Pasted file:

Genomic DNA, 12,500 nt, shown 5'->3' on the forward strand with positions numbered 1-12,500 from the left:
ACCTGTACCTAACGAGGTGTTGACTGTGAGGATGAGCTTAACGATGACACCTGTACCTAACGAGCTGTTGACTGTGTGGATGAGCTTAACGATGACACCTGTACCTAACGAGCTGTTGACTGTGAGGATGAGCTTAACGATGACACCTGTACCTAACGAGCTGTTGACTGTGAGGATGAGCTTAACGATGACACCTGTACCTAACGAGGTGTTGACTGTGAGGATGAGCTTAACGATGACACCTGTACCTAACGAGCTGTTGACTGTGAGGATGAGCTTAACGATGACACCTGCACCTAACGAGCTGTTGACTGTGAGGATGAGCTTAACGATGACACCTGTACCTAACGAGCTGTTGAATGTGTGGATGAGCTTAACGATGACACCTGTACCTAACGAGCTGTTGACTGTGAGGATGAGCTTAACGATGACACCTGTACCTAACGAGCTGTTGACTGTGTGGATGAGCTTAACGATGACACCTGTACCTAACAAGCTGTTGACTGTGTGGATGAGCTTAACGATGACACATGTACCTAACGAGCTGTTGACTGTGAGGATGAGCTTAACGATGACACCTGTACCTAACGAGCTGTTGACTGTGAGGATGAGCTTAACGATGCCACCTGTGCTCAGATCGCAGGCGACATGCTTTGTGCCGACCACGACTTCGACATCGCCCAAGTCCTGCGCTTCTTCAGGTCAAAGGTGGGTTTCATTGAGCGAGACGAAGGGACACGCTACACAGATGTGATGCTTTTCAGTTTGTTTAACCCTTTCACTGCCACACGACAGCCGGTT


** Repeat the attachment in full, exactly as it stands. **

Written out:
Genomic DNA, 12,500 nt, shown 5'->3' on the forward strand with positions numbered 1-12,500 from the left:
ACCTGTACCTAACGAGGTGTTGACTGTGAGGATGAGCTTAACGATGACACCTGTACCTAACGAGCTGTTGACTGTGTGGATGAGCTTAACGATGACACCTGTACCTAACGAGCTGTTGACTGTGAGGATGAGCTTAACGATGACACCTGTACCTAACGAGCTGTTGACTGTGAGGATGAGCTTAACGATGACACCTGTACCTAACGAGGTGTTGACTGTGAGGATGAGCTTAACGATGACACCTGTACCTAACGAGCTGTTGACTGTGAGGATGAGCTTAACGATGACACCTGCACCTAACGAGCTGTTGACTGTGAGGATGAGCTTAACGATGACACCTGTACCTAACGAGCTGTTGAATGTGTGGATGAGCTTAACGATGACACCTGTACCTAACGAGCTGTTGACTGTGAGGATGAGCTTAACGATGACACCTGTACCTAACGAGCTGTTGACTGTGTGGATGAGCTTAACGATGACACCTGTACCTAACAAGCTGTTGACTGTGTGGATGAGCTTAACGATGACACATGTACCTAACGAGCTGTTGACTGTGAGGATGAGCTTAACGATGACACCTGTACCTAACGAGCTGTTGACTGTGAGGATGAGCTTAACGATGCCACCTGTGCTCAGATCGCAGGCGACATGCTTTGTGCCGACCACGACTTCGACATCGCCCAAGTCCTGCGCTTCTTCAGGTCAAAGGTGGGTTTCATTGAGCGAGACGAAGGGACACGCTACACAGATGTGATGCTTTTCAGTTTGTTTAACCCTTTCACTGCCACACGACAGCCGGTT